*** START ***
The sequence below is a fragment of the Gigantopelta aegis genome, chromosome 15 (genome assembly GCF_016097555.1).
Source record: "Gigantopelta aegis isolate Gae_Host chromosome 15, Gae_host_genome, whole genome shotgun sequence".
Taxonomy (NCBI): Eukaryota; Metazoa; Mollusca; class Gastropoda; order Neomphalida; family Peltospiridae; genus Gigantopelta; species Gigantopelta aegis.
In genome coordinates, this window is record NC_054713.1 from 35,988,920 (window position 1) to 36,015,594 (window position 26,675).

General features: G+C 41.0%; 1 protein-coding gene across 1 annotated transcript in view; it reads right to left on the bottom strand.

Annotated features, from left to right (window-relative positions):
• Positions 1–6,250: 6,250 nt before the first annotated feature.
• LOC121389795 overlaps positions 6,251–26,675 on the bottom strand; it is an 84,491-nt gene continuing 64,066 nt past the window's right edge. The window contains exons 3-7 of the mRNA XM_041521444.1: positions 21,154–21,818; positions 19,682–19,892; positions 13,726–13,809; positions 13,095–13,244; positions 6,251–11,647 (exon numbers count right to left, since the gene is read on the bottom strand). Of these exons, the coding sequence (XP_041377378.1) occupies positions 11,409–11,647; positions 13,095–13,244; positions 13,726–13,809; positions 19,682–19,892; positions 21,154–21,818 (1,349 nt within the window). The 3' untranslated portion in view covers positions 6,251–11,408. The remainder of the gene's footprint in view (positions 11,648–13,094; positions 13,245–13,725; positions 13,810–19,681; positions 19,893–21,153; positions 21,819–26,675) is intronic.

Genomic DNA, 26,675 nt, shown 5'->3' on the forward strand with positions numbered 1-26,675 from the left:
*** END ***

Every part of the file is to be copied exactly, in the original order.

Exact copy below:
The sequence below is a fragment of the Gigantopelta aegis genome, chromosome 15 (genome assembly GCF_016097555.1).
Source record: "Gigantopelta aegis isolate Gae_Host chromosome 15, Gae_host_genome, whole genome shotgun sequence".
Taxonomy (NCBI): Eukaryota; Metazoa; Mollusca; class Gastropoda; order Neomphalida; family Peltospiridae; genus Gigantopelta; species Gigantopelta aegis.
In genome coordinates, this window is record NC_054713.1 from 35,988,920 (window position 1) to 36,015,594 (window position 26,675).

General features: G+C 41.0%; 1 protein-coding gene across 1 annotated transcript in view; it reads right to left on the bottom strand.

Annotated features, from left to right (window-relative positions):
• Positions 1–6,250: 6,250 nt before the first annotated feature.
• LOC121389795 overlaps positions 6,251–26,675 on the bottom strand; it is an 84,491-nt gene continuing 64,066 nt past the window's right edge. The window contains exons 3-7 of the mRNA XM_041521444.1: positions 21,154–21,818; positions 19,682–19,892; positions 13,726–13,809; positions 13,095–13,244; positions 6,251–11,647 (exon numbers count right to left, since the gene is read on the bottom strand). Of these exons, the coding sequence (XP_041377378.1) occupies positions 11,409–11,647; positions 13,095–13,244; positions 13,726–13,809; positions 19,682–19,892; positions 21,154–21,818 (1,349 nt within the window). The 3' untranslated portion in view covers positions 6,251–11,408. The remainder of the gene's footprint in view (positions 11,648–13,094; positions 13,245–13,725; positions 13,810–19,681; positions 19,893–21,153; positions 21,819–26,675) is intronic.

Genomic DNA, 26,675 nt, shown 5'->3' on the forward strand with positions numbered 1-26,675 from the left: